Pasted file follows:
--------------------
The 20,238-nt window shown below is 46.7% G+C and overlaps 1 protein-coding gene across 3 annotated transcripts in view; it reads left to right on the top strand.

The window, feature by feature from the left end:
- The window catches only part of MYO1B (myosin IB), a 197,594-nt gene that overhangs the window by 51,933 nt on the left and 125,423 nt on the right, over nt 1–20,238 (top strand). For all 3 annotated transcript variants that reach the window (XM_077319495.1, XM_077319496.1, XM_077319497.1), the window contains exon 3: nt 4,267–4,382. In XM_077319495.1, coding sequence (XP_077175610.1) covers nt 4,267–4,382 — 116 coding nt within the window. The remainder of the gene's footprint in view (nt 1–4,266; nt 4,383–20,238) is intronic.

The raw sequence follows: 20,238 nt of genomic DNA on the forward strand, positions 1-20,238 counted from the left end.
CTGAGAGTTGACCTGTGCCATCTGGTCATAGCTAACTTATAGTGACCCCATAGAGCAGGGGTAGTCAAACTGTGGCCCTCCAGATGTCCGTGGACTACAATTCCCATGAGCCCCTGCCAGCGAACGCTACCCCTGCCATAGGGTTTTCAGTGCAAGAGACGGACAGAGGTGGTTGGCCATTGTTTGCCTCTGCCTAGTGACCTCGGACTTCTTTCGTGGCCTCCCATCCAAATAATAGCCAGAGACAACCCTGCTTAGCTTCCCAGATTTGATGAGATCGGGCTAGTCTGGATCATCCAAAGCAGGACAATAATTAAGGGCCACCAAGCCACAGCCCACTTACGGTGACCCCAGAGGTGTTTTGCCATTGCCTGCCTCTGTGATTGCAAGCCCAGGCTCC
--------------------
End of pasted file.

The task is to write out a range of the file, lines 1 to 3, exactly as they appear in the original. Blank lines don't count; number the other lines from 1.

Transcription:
The 20,238-nt window shown below is 46.7% G+C and overlaps 1 protein-coding gene across 3 annotated transcripts in view; it reads left to right on the top strand.

The window, feature by feature from the left end:
- The window catches only part of MYO1B (myosin IB), a 197,594-nt gene that overhangs the window by 51,933 nt on the left and 125,423 nt on the right, over nt 1–20,238 (top strand). For all 3 annotated transcript variants that reach the window (XM_077319495.1, XM_077319496.1, XM_077319497.1), the window contains exon 3: nt 4,267–4,382. In XM_077319495.1, coding sequence (XP_077175610.1) covers nt 4,267–4,382 — 116 coding nt within the window. The remainder of the gene's footprint in view (nt 1–4,266; nt 4,383–20,238) is intronic.